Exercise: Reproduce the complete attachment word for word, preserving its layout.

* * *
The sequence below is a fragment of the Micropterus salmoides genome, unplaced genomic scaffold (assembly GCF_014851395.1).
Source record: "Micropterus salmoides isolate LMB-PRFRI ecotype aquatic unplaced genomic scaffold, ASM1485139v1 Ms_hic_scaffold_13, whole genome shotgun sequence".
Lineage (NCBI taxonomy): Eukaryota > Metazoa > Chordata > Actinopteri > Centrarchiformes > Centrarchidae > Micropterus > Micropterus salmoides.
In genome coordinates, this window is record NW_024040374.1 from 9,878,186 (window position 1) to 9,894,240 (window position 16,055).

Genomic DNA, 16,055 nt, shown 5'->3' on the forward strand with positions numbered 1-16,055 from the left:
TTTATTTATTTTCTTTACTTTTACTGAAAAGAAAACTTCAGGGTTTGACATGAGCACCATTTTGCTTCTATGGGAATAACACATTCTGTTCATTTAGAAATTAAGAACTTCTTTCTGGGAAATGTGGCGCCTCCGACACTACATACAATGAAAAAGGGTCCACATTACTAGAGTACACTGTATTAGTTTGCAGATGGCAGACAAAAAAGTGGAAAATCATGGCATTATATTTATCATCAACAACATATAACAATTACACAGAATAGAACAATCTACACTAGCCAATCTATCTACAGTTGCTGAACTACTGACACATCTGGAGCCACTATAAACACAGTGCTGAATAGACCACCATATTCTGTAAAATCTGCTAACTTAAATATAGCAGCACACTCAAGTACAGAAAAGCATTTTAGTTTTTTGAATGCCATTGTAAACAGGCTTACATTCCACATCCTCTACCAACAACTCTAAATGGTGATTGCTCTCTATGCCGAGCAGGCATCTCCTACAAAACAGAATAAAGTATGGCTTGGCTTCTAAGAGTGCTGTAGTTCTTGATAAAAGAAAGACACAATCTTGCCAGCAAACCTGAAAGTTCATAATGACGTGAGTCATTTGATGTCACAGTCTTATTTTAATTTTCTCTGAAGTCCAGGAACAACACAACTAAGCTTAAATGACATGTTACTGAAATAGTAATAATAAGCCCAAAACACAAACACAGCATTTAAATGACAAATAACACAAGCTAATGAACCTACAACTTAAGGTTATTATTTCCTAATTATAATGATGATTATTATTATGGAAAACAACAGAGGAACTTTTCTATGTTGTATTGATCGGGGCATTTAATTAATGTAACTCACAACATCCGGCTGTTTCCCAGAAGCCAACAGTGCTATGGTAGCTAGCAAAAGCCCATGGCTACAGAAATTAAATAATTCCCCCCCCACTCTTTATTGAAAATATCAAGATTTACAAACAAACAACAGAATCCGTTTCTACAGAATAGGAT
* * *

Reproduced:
The sequence below is a fragment of the Micropterus salmoides genome, unplaced genomic scaffold (assembly GCF_014851395.1).
Source record: "Micropterus salmoides isolate LMB-PRFRI ecotype aquatic unplaced genomic scaffold, ASM1485139v1 Ms_hic_scaffold_13, whole genome shotgun sequence".
Lineage (NCBI taxonomy): Eukaryota > Metazoa > Chordata > Actinopteri > Centrarchiformes > Centrarchidae > Micropterus > Micropterus salmoides.
In genome coordinates, this window is record NW_024040374.1 from 9,878,186 (window position 1) to 9,894,240 (window position 16,055).

Genomic DNA, 16,055 nt, shown 5'->3' on the forward strand with positions numbered 1-16,055 from the left:
TTTATTTATTTTCTTTACTTTTACTGAAAAGAAAACTTCAGGGTTTGACATGAGCACCATTTTGCTTCTATGGGAATAACACATTCTGTTCATTTAGAAATTAAGAACTTCTTTCTGGGAAATGTGGCGCCTCCGACACTACATACAATGAAAAAGGGTCCACATTACTAGAGTACACTGTATTAGTTTGCAGATGGCAGACAAAAAAGTGGAAAATCATGGCATTATATTTATCATCAACAACATATAACAATTACACAGAATAGAACAATCTACACTAGCCAATCTATCTACAGTTGCTGAACTACTGACACATCTGGAGCCACTATAAACACAGTGCTGAATAGACCACCATATTCTGTAAAATCTGCTAACTTAAATATAGCAGCACACTCAAGTACAGAAAAGCATTTTAGTTTTTTGAATGCCATTGTAAACAGGCTTACATTCCACATCCTCTACCAACAACTCTAAATGGTGATTGCTCTCTATGCCGAGCAGGCATCTCCTACAAAACAGAATAAAGTATGGCTTGGCTTCTAAGAGTGCTGTAGTTCTTGATAAAAGAAAGACACAATCTTGCCAGCAAACCTGAAAGTTCATAATGACGTGAGTCATTTGATGTCACAGTCTTATTTTAATTTTCTCTGAAGTCCAGGAACAACACAACTAAGCTTAAATGACATGTTACTGAAATAGTAATAATAAGCCCAAAACACAAACACAGCATTTAAATGACAAATAACACAAGCTAATGAACCTACAACTTAAGGTTATTATTTCCTAATTATAATGATGATTATTATTATGGAAAACAACAGAGGAACTTTTCTATGTTGTATTGATCGGGGCATTTAATTAATGTAACTCACAACATCCGGCTGTTTCCCAGAAGCCAACAGTGCTATGGTAGCTAGCAAAAGCCCATGGCTACAGAAATTAAATAATTCCCCCCCCACTCTTTATTGAAAATATCAAGATTTACAAACAAACAACAGAATCCGTTTCTACAGAATAGGAT